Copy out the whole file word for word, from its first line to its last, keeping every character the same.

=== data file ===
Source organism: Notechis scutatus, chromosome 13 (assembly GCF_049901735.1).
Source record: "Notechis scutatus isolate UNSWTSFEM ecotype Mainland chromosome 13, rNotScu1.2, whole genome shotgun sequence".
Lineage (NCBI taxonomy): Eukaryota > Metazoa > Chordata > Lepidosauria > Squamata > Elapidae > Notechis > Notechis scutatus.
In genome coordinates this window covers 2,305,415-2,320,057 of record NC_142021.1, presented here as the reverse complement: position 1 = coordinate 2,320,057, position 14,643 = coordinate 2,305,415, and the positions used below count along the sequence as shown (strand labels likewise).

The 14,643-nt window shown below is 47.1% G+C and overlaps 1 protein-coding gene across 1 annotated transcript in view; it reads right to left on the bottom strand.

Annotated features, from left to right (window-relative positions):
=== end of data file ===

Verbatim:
Source organism: Notechis scutatus, chromosome 13 (assembly GCF_049901735.1).
Source record: "Notechis scutatus isolate UNSWTSFEM ecotype Mainland chromosome 13, rNotScu1.2, whole genome shotgun sequence".
Lineage (NCBI taxonomy): Eukaryota > Metazoa > Chordata > Lepidosauria > Squamata > Elapidae > Notechis > Notechis scutatus.
In genome coordinates this window covers 2,305,415-2,320,057 of record NC_142021.1, presented here as the reverse complement: position 1 = coordinate 2,320,057, position 14,643 = coordinate 2,305,415, and the positions used below count along the sequence as shown (strand labels likewise).

The 14,643-nt window shown below is 47.1% G+C and overlaps 1 protein-coding gene across 1 annotated transcript in view; it reads right to left on the bottom strand.

Annotated features, from left to right (window-relative positions):